Film critic Dennis Schwartz believes that actor Robert Mitchum was well cast and wrote, "The film's success lies in Mitchum's hard-boiled portrayal of Marlowe, its twisty plot and the moody atmosphere it creates through John A. Alonzo's photography. Los Angeles looms as a nighttime playground for hoods, beautiful women and suckers ready to be taken by all the glitzy signs leading them astray."
- Academy Awards: Best Actress in a Supporting Role, Sylvia Miles; 1976.
- Edgar Allan Poe Awards: Best Motion Picture, David Zelag Goodman; 1976.
The novel had been adapted for the screen twice before: in 1942, as The Falcon Takes Over directed by Irving Reis and featuring George Sanders as The Falcon in place of Philip Marlowe; and in 1944, as Murder, My Sweet, featuring Dick Powell as Marlowe and directed by Edward Dmytryk.
Mitchum would go on to play Marlowe again in another movie, 1978's The Big Sleep, becoming the only actor to play the character in two different feature films. Actors who played Marlowe in earlier movies include Dick Powell (1944), Humphrey Bogart (1946), Robert Montgomery (1947), George Montgomery (1947), James Garner (1969) and Elliott Gould (1973).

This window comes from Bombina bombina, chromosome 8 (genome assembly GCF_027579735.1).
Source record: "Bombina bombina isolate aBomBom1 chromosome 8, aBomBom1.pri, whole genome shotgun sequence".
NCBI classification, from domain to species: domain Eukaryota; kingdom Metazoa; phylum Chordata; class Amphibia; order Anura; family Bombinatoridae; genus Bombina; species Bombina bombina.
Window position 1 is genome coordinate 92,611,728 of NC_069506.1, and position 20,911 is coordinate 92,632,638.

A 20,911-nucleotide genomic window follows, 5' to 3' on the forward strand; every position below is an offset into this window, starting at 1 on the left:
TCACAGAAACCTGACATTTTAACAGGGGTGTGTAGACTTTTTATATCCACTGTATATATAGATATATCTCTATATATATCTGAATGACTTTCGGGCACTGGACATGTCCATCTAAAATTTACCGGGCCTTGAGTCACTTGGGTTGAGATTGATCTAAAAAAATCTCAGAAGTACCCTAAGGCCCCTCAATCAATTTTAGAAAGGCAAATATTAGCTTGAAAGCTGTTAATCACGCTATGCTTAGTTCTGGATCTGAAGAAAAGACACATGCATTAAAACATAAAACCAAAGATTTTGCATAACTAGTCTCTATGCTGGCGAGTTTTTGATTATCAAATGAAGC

- 1. Main Title (Marlowe's Theme)
- 2. Velma / Chinese Pool Hall / To the Mansion
- 3. Mrs. Grayle's Theme
- 4. Amthor's Place
- 5. Mrs. Florian Takes the Full Count
- 6. Marlowe's Trip
- 7. Convalescence Montage
- 8. Take Me to Your Lido
- 9. Three Mile Limited
- 10. Moose Finds His Velma
- 11. End Title (Marlowe's Theme)
"Marlowe's Theme" was for many years used as closing music to legendary Swedish radio jazz program Smoke Rings.
- The great movie money show. Michael Pye. The Sunday Times (London, England), Sunday, July 13, 1975; pg. 47; Issue 7935. (966 words)
- "Farewell My Lover - Box Office Data". The Numbers. Retrieved : August 21, 2013.
- Farewell, My Lovely at the American Film Institute Catalog.
- Lew Grade, Still Dancing: My Story, William Collins & Sons 1987 p 246
- Ebert, Roger. Chicago Sun-Times, film review, January 1, 1975. Accessed: August 21, 2013.
- Variety. Staff film review, January 1, 1975. Accessed: August 21, 2013.
- Schwartz, Dennis. Ozus' World Movie Reviews, film review, November 21, 2004. Accessed: August 21, 2013.
- Farewell, My Lovely at Rotten Tomatoes. Accessed: August 21, 2013.
- The Falcon Takes Over at the Internet Movie Database.
- Murder, My Sweet at the Internet Movie Database.
- Soundtrack Collector web site. Accessed: August 21, 2013.
- Farewell, My Lovely at the American Film Institute Catalog
- Farewell, My Lovely at the Internet Movie Database
- Farewell, My Lovely at AllMovie
- Farewell, My Lovely at the TCM Movie Database
- Farewell, My Lovely trailer on YouTube